Children…My Life…My Passion…and the Reason I Take Zoloft

OLYMPUS DIGITAL CAMERAI was 23 when I became a teacher. Fresh from college and eager to change the world by helping one child at a time. I was 29 when I became a mom and took a year off to raise my little boy. After that year was over I returned to teaching. I was 35 when I had baby number 2. This time I took two years off to be a stay at home mom, and would have taken a third if it had been possible. What shocked me was how much harder it was being a mom to two instead of one.

Perhaps it was because I was older, perhaps it was because suddenly the mommy stuff was never ending, or perhaps it was because I was newly married, newly relocated, and just had one to many changes in a short amount of time.Kisses

As hard as I worked the two years I was a stay at home mom though were nothing compared to when I finally returned to teaching. Just because I returned to the classroom didn’t mean that all that mommy stuff went away. Laundry still needed to be done, cleaning taken care of, dinner cooked, quality time given to my boys, quality time given to my husband, making time to visit a sick parent. I was at my wits end. I remember standing in front of the stove cooking dinner as tears rolled down my face because I was so tired.

Part of it is me. I want things to be perfect always, whether it is at home or at work. Part of it really is my situation. I basically do the kid thing 24 hours a day 7 days a week 365 days a year. My job and my home life are just too much alike sometimes.

But I had to acknowledge one more factor that I really didn’t want to face. I am not a spring chicken anymore. I am now forty and like it or not, my hormones were starting to get a little wonky. Can we say “premenopausal?” Yep, it was definitely a factor.

When you teach first grade patience is literally the #1 job requirement and I used to have it in spades. The past two years, however, I noticed that I was becoming more and more stressed out. At first I thought that I had just taken on too many responsibilities. I was on the fund-raising committee, the reading committee, and the carnival committee, as well as that full time teaching gig and motherhood thing. So of course I had a full blown hyperventilation panic attack one March morning just as the children were entering the building. I was burned out, over worked, and NOT medicated. Although a trip to the doctor’s office that March day fixed that problem. One bottle of Xanax with two refills coming right up.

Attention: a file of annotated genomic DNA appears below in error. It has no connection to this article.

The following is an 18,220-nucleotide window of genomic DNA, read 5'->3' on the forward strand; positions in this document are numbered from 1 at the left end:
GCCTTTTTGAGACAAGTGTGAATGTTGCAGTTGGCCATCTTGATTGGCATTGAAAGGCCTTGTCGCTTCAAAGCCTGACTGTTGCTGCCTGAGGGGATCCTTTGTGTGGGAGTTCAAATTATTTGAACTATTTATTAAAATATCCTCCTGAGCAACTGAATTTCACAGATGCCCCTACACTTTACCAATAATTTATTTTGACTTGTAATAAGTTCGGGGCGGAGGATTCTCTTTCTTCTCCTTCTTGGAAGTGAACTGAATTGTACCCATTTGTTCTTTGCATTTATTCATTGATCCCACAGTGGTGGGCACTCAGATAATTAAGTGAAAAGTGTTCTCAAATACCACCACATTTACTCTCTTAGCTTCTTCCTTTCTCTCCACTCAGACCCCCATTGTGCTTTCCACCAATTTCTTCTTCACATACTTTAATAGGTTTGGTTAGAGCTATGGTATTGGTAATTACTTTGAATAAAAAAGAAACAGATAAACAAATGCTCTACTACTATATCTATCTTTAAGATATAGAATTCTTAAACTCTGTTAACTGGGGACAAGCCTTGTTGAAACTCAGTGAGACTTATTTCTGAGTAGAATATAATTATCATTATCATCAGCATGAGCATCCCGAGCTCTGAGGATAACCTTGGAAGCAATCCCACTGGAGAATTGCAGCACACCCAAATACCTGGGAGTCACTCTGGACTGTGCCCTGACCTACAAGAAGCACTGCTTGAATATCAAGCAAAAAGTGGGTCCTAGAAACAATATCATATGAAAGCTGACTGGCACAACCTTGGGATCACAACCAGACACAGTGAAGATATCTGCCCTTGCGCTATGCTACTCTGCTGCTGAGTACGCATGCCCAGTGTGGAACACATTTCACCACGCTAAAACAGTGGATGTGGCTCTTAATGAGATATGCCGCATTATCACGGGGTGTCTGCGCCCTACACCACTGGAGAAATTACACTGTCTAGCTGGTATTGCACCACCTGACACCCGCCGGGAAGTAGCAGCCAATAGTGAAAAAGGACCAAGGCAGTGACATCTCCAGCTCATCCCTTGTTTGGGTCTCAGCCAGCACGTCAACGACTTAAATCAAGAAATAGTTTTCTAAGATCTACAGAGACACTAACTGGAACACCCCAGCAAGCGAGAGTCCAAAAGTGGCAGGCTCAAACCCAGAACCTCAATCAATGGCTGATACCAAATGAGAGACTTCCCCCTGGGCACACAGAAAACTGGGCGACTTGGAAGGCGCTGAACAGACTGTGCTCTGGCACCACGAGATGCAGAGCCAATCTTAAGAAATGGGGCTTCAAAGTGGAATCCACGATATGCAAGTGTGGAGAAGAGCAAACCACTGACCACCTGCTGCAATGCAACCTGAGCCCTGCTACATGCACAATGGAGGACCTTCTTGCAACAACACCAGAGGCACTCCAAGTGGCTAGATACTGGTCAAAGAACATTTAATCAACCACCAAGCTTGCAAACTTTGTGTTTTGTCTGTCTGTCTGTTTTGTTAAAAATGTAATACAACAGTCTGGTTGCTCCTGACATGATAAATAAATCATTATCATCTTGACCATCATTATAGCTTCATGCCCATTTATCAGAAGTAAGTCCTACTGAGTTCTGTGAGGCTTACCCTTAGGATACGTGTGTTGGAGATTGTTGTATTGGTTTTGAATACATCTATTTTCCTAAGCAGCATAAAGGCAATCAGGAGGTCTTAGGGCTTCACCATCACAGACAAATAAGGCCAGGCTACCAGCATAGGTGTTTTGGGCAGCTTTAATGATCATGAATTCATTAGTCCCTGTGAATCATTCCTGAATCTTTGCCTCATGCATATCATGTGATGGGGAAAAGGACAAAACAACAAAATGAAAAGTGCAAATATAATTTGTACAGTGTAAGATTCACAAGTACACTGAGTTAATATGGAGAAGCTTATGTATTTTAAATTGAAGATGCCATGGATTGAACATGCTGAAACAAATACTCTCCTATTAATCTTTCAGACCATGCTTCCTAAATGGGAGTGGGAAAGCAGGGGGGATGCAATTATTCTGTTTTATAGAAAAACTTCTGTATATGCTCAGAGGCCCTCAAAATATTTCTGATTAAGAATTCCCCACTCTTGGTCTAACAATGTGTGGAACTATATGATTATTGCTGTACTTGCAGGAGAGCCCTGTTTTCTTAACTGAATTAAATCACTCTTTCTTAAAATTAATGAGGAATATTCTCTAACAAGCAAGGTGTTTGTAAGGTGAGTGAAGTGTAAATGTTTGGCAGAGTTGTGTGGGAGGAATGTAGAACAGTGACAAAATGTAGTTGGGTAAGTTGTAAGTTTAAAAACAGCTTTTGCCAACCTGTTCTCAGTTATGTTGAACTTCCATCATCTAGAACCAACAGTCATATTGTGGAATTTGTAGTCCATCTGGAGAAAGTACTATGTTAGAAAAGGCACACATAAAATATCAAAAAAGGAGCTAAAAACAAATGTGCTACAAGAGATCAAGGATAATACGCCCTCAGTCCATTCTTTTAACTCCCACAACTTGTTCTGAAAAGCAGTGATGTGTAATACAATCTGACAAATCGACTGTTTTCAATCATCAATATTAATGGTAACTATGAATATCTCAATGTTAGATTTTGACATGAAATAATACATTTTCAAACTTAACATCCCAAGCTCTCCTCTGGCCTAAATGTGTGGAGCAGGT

The following September I decided I needed to take better care of myself. So I quit all the committees and just focused on the job and home. Things would get better, right? Wrong. I was still stressed, and now, I was easily angered by little things. My heart would race all day and I constantly felt like I was in “Fight or Flight” mode. I left work completely exhausted, and then when I got home I had no energy left for my own kids. All I wanted my boys to do was go away and leave me alone. I started to realize that the problem I had wasn’t a job problem. The problem was me. I was broken and didn’t even recognize the person I had become anymore. I finally realized that I needed help.

I scheduled a visit to see my OB/GYN. After a very long office visit where I talked about everything that was going on with me she confirmed what I was already suspecting. I was indeed in the early stages of menopause and my hormones were steadily driving me crazy.

She started me on a low dose of Zoloft which ended up getting increased just once. After a while I started to notice a difference. I still felt angry at times, but the anger didn’t control me. I was able to take a deep breathe and respond in an appropriate way. The same was true at home. I could now give my boys the quality time they needed and not feel resentful.

I don’t feel ashamed to admit that I needed a prescription. I know a lot of people would just say to suck it up and deal, but that strategy had stopped working for me and I was seriously going to have a heart attack if I didn’t find a way to calm down and get control of my emotions. If taking a little blue pill helps me to cope and be a better mom then I will do it.

I would love to hear from other moms, especially older moms who are also dealing with this situation. How are you battling your menopause?

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Comments

  1. I took Zoloft to combat PPD after the birth of my first (and only) daughter. I know it isn’t the same thing, but I can definitely relate to being a perfectionist and trying to have and do it all. I’m fortunate enough to be able to work part-time and am no longer on the medication that quite possibly saved my life. Working full-time is just not going to happen for me, not this year, not next year, but hopefully sooner rather than later. There should be no shame in seeking and accepting help in the form of medication. Good for you, addressing it publicly, maybe helping someone else who is struggling to get through the day on their own.

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